Last week we examined why municipal court abuses and policing for profit occur in the St. Louis region. The underlying reason is that many towns lack sustainable tax and consumer bases and have low property values. Simply put, they are too small to succeed. To make up for revenue gaps they turn to predatory practices in order to sustain themselves. Now we will examine why these towns are so small in the first place.Read more
Recently the Arch City Defenders brought a class action suit against thirteen municipalities for their abusive practices, which includes jailing residents who are too poor to pay their fines and fees. Also known as debtors prisons, this practice was supposedly banned from the United States in 1833. Previous to the suit, the state recently enacted municipal court reform measures in an attempt to curb these practices. Yet, we as a region continue to overlook why these practices exist in the first place.Read more
For a long time, much of Greater St. Louis has believed the conventional wisdom that its 115 governments result from careful choices made by voters and calculated decisions executed by well-intentioned civil servants.
This myth of local control often results in the isolation of residents in their own neighborhood leading to the perception that others simply cannot “get it together.” From this myopic viewpoint, crime, social unrest, dwindling populations, and a struggling economy are the outcome of others’ poor decisions.
However, reality tells a different story...Read more
Originally published in the St. Louis Post-Dispatch April 19, 2016.
Neighborhoods and local accessibility are arguably the largest assets that St. Louis has to offer. Folks who live around you are also the same folks whom you see at school events, the grocery store and on the street. That tight-knit feeling is why so many people love St. Louis. Yet, our largest strength is, at times, also our largest weakness.Read more
Not as long ago as we think, divided regions stood pitted against one another. Outside influences sought to play them off of each other for personal gain. The feeble central government was stripped of any ability to corral these fickle localities—each with their own idiosyncrasies and identity.
Common sense standards regarding general safety and economic regulation had little effect. Many levied taxes against each other in order to steal business. Northern and Southern groups had their own culture, as did those in the East and West.
Before going further, am I talking about the municipalities of St. Louis County or the thirteen states under the Articles of Confederation?Read more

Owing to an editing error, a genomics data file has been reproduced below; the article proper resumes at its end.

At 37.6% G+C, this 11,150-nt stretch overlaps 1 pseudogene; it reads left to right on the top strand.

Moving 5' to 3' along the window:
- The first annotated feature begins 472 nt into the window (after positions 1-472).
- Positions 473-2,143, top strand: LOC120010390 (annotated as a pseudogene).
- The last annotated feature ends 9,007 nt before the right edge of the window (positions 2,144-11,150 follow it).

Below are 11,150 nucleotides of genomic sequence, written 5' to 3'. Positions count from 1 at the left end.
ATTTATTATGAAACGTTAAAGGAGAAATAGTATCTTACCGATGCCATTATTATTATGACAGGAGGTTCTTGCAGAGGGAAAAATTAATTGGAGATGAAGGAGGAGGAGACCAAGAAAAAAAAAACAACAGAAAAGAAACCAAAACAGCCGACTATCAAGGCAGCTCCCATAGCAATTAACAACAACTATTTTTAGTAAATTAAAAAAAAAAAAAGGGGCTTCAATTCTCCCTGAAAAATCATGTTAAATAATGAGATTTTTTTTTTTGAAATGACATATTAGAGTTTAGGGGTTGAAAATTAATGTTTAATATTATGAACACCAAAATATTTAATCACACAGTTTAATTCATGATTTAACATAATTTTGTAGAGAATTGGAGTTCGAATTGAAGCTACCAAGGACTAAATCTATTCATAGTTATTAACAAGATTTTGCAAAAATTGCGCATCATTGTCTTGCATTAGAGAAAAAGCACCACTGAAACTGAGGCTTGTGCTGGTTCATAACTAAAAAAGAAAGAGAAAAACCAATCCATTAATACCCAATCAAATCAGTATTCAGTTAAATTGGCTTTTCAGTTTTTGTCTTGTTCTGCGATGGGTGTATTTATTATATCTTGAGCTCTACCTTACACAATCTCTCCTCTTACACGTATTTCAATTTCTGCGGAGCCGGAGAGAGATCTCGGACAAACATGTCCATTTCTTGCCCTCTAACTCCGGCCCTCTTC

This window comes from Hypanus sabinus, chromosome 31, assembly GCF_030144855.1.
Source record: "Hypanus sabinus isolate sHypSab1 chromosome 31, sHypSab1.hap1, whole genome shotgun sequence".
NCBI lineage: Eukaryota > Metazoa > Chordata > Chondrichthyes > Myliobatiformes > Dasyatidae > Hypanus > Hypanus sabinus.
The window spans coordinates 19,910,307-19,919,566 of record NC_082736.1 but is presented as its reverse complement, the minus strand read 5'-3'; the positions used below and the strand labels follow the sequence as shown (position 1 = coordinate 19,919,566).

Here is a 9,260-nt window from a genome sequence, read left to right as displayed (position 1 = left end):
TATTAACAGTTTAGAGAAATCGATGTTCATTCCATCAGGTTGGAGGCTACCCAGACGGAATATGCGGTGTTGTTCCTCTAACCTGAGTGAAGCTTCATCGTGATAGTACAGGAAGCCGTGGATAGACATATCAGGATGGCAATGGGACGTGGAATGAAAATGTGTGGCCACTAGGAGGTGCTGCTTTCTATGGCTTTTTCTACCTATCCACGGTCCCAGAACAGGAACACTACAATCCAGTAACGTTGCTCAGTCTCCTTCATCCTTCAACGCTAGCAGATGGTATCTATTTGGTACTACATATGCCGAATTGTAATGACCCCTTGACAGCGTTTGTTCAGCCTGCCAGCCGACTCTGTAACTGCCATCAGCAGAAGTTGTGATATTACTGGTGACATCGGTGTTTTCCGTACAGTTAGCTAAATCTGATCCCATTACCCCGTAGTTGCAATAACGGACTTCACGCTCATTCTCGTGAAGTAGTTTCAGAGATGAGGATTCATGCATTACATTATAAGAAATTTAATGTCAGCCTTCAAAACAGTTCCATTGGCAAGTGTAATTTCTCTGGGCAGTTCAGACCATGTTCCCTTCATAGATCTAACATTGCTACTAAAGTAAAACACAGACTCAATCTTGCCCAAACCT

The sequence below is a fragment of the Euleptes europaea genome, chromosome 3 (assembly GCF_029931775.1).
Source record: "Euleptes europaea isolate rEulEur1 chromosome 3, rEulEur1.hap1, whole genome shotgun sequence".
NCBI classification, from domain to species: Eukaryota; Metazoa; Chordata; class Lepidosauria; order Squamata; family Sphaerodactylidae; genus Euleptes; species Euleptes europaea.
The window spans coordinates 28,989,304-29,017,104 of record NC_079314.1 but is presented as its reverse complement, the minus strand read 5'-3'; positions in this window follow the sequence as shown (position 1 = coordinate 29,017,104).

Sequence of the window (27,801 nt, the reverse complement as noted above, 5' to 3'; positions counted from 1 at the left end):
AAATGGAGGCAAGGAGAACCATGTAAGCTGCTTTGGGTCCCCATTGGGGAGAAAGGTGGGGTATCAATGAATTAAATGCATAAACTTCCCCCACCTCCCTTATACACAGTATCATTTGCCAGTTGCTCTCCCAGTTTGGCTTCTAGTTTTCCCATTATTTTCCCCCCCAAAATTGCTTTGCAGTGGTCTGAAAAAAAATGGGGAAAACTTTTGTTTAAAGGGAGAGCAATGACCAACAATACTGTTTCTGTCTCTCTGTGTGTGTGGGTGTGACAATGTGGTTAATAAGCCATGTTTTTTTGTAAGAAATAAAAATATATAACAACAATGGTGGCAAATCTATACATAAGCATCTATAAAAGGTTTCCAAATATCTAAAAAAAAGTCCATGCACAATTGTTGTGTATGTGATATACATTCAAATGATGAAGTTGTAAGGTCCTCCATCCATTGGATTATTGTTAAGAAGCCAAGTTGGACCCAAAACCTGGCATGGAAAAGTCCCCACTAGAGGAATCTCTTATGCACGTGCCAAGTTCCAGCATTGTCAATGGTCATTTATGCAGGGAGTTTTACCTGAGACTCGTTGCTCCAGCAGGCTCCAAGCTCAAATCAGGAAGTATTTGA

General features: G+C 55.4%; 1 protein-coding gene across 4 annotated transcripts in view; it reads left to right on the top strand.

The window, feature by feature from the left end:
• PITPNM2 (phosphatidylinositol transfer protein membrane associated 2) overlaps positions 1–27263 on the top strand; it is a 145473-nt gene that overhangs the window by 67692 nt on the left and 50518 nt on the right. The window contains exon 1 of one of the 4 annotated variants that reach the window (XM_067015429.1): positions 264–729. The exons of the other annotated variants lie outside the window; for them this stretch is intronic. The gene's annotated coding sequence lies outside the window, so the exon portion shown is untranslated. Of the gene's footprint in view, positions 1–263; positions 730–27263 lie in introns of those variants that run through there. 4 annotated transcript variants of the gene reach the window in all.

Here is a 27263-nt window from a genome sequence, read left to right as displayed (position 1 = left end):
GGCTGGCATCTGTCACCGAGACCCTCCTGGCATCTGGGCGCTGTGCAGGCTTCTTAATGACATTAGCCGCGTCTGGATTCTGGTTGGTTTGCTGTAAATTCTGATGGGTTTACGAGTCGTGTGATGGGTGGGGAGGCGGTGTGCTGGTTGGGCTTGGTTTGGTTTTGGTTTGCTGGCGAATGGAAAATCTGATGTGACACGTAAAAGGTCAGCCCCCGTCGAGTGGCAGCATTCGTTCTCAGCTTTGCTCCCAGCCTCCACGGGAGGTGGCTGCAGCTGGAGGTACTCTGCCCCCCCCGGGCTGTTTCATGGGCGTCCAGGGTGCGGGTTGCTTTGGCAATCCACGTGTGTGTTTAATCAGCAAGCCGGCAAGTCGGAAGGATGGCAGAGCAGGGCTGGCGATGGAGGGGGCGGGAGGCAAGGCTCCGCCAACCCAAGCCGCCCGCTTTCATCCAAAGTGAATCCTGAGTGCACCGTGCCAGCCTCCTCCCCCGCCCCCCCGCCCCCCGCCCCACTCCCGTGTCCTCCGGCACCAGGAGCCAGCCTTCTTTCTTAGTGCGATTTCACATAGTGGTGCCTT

Better Together, the group studying our municipal governments, in their Regional Comparisonrevealed that St. Louis is spending much more per capita than Indianapolis and Louisville. Between St. Louis City, St. Louis County, the 90 municipalities in St. Louis County and the 23 fire districts of St. Louis County (No Metropolitan Sewer District (MSD), Zoo Museum District (ZMD), Great Rivers Greenway (GRG), Bi-State Development (Metro), or school districts) each year we’re spending $590 more per capita than Indianapolis and $815 more than Louisville. So if we spent the same per capita as Indianapolis is we’d be spending $778M less and in the case of Louisville, $1.075B less.Read more
Many of the municipalities in the region are failing or stagnating. The failing ones are easy to spot. They can’t feed their prisoners. The mayor is caught embezzling. They use speeding tickets to fill budgets. Their population is dropping. Wealth is fleeing. Empty housing, retail, offices, and factories dominate. These are the apparent signs.Read more
Recognizing that the booming city of Ballwin thrives within a vacuum, the Board of Aldermen voted Monday night to secede from everything. “Keep our tax dollars home,” chanted the crowd before the unanimous vote. “We can certainly stand on our own. We’re bigger than 77 other Missouri counties,” Alderman Nick Riviera stated. “We certainly are better separate. We shouldn’t have to pay for anything outside our borders. That stuff does nothing for us,” said resident Lenny Leonard.Read more
Retail is not economic development; it is the result of it. However, time and time again it is billed as economic development in the St Louis region. Mayors, council members, aldermen and others use it as evidence they’re serving their constituents. Several factors contribute to the misuse of TIF for retail – the lure of new stores, the illusion of growth from abandoning the old big box for the new one, powerful developers, construction labor interests, and how we fund our municipalities in our fragmented region through sales taxes.Read more